PD patients have greater IOD in retinal thickness than controls. There appears to be an important difference corresponding to the foveal pit in PD. In the foveal pit, inner but not full-foveal thickness seems to discriminate between PD and controls. Furthermore, interocular symmetry of retinal thickness varies with perifoveolar distance in the fovea in PD. IA appears most evident (see Figure 2) at some distance from the foveola at the slope of the foveal pit where ganglion cells are still scarce . Neither our data nor previous evidence suggests that race, gender, age, and axial length have significant effect on IA of the foveal pit (see Supplementary Material 4). Measuring average macular volume, easy to execute on all OCT models, includes all the inner and outer retinal layers. The distance at 0.75 mm defines a diameter of 1.5 mm. For this diameter, the ETDRS volume did not discriminate between PD and controls. It is likely that the difference for the volumetric measure was not significant as the volume included other regions, closer to the foveola, and outer retinal layers. Our results suggest that therefore macular volumes need to be treated with caution sincepathology (as occurs in PD) may not equally affect diverse layers in the foveal pit.
In studies of eye disorders, it is important to consider, for statistical comparison and diagnostic yield, the number of eyes versus the number of subjects [20, 21]. If the correlation between studied variables in the two eyes is high (when within subject variability is low), then it would be permissible, in a large population to use one eye data only. However, a perfect correlation depends on the measure selected. For instance, the interocular correlation of diurnal variation and intraocular pressure (IOP)  are highly similar in the two eyes of subjects; however, the coefficients of determination for single pairs range from 0.311 to 0.741. We recommend evaluating each eye of each patient in PD. A clinicaladvantage of quantifying interocular symmetry is that it is less dependent on absolute thickness measurements and thus less dependent on equipment differences .
Motor asymmetry is part of the criteria for clinical and imaging [27, 28] diagnosis of PD. If a patient exhibits symmetrical motor findings, the diagnosis of PD must necessarily be questioned. Although motor asymmetry is clinically well accepted, the reasons for this asymmetry are not well understood . It was suggested that asymmetry is a random process, while dominant handedness  is associated with motor asymmetry. Eye dominance and interocular asymmetry in PD have not been evaluated. As the neurosensory retina is impacted in PD, it is plausible that the earliest changes are also asymmetrical and that an area of specificity for the disease would vary amongst a person’s eyes. It would thusly be useful as a screening tool and marker of disease presence and progression.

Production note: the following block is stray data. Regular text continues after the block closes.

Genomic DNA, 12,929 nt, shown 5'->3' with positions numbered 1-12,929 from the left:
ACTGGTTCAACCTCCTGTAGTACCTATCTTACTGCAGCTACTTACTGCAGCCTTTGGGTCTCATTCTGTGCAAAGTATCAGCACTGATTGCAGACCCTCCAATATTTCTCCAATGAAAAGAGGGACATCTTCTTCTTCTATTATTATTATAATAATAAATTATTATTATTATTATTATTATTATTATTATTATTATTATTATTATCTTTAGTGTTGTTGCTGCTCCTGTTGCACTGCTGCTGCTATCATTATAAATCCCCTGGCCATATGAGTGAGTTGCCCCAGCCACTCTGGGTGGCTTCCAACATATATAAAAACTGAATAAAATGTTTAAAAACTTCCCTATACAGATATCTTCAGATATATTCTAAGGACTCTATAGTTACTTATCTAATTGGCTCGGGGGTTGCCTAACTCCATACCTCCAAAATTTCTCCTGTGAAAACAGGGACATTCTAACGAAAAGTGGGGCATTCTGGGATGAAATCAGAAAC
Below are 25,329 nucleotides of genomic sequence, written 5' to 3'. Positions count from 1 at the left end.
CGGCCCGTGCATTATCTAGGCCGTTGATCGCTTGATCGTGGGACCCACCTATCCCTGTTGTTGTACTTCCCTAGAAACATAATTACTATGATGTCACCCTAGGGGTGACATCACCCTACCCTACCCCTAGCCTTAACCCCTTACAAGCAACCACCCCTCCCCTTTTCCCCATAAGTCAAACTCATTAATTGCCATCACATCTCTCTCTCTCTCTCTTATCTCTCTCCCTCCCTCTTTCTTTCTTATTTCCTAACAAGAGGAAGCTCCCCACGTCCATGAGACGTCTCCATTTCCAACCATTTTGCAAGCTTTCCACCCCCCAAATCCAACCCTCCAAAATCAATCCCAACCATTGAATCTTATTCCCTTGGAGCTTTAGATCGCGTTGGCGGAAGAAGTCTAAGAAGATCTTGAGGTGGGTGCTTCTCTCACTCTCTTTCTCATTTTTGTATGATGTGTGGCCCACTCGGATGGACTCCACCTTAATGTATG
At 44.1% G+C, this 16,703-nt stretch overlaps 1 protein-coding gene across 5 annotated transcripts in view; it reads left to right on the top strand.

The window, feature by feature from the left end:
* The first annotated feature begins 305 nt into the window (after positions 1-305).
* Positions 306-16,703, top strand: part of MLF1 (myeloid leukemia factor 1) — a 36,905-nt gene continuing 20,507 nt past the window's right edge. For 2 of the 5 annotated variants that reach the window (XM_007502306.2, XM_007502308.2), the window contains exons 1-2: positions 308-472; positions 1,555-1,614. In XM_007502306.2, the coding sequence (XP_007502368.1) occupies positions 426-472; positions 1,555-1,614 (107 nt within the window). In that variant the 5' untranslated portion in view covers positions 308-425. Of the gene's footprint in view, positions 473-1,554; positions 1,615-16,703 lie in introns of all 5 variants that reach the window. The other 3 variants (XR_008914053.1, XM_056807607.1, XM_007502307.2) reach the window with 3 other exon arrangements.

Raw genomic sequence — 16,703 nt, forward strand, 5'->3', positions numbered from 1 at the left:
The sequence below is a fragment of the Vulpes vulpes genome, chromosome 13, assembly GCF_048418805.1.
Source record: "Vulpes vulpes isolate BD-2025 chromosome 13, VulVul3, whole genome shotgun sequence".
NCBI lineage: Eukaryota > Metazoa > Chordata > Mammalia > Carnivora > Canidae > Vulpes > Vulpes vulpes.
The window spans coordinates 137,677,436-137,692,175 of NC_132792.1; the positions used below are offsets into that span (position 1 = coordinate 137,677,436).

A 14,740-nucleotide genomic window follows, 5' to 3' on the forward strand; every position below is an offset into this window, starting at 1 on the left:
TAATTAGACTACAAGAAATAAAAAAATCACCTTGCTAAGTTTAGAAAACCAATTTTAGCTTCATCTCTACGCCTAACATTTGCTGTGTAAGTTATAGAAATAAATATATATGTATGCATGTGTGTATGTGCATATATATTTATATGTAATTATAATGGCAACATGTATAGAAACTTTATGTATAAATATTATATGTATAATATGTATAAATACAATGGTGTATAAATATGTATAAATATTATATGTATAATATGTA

In the search for a quantitativeophthalmological tool to be used as a biomarker for PD (i.e., SD-OCT), a larger normative database is needed. Neurodegenerative diseases increase with age and a number of them have been shown to affect the retina. Both our patients and controls were selected based on identical and rigorous ophthalmological and neurological in- and exclusion criteria (see Supplementary Table 1). We are not aware of any relevant published OCT study in which controls would have been thoroughly screened for neurological conditions. In the future, multivariate analysis may be useful for relaxing the strict criteria to include patients with common conditions such as diabetes mellitus, for instance, who were excluded in the present study.
We demonstrate that IA measured at certain radial peri-foveal distance may provide help in discriminating between normal and PD subjects. This discrimination affected only about 1 out of five patients, but the specificity is high. Discrimination appears to be optimal at perifoveal distances of 0.5 and 0.75 mm. This distance corresponds to a region on the slope of the foveal pit where the ganglion cells just begin to emerge. A second flatter “peak” could be present at 2 mm radial distance where ganglion cells and the NFL begin to make a dominant contribution to retinal thickness. Apparently both foveal slope architecture and ganglion cell thickness contribute to deviant IA in PD. IA of the foveal shape has a high specificity and may be a potentially useful marker for PD and may be useful in large multicenter clinical trials.
I. Bodis-Wollner was responsible for the design of the study. E. M. Shrier, C. R. Adam, B. Spund, S. Glazman, and I. Bodis-Wollner conducted the study. All the authors approved the paper.
The authors acknowledge the support of NIH/NINDS, Michael J. Fox Foundation (no. 53947), and National Parkinson’s Foundation Grant no. 55376. IRB approval was prospective (SUNY Downstate, UMC, Brooklyn, NY). Informed consent was obtained. Study was HIPAA compliant. Dr. M. Avitable of SUNY Downstate Academic Computing provided statistical support. Drs. T. Liu, I. Selesnick, and Y. Ding of the Department of Electrical Engineering, Polytechnic Institute of NYU, also provided statistical support.